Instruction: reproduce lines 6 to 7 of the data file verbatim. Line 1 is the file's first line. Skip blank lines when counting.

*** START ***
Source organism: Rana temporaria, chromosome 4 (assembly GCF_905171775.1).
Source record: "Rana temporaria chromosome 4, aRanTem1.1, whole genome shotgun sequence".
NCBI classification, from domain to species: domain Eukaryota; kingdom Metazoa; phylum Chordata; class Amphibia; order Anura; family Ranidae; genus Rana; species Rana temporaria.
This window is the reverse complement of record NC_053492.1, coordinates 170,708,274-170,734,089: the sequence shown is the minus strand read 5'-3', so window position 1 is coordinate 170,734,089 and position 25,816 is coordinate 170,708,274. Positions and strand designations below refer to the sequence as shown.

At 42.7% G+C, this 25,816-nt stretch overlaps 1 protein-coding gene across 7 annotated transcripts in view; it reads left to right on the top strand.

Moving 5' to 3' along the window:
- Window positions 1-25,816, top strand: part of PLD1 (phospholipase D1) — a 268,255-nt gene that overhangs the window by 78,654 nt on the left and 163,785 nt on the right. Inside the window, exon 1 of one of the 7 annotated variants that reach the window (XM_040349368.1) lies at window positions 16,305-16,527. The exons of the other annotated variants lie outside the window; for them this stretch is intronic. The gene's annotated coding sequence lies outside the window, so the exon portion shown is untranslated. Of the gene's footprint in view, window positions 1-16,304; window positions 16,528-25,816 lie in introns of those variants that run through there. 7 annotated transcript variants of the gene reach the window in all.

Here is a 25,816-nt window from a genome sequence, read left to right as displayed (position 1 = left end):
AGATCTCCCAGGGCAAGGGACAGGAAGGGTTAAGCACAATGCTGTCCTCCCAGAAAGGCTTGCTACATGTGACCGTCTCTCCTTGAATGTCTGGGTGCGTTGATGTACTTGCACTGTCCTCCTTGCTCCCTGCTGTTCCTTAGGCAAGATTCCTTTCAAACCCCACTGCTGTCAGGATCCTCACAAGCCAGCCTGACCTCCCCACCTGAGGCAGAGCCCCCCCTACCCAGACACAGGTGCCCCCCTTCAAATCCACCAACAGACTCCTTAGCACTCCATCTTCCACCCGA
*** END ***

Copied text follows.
Moving 5' to 3' along the window:
- Window positions 1-25,816, top strand: part of PLD1 (phospholipase D1) — a 268,255-nt gene that overhangs the window by 78,654 nt on the left and 163,785 nt on the right. Inside the window, exon 1 of one of the 7 annotated variants that reach the window (XM_040349368.1) lies at window positions 16,305-16,527. The exons of the other annotated variants lie outside the window; for them this stretch is intronic. The gene's annotated coding sequence lies outside the window, so the exon portion shown is untranslated. Of the gene's footprint in view, window positions 1-16,304; window positions 16,528-25,816 lie in introns of those variants that run through there. 7 annotated transcript variants of the gene reach the window in all.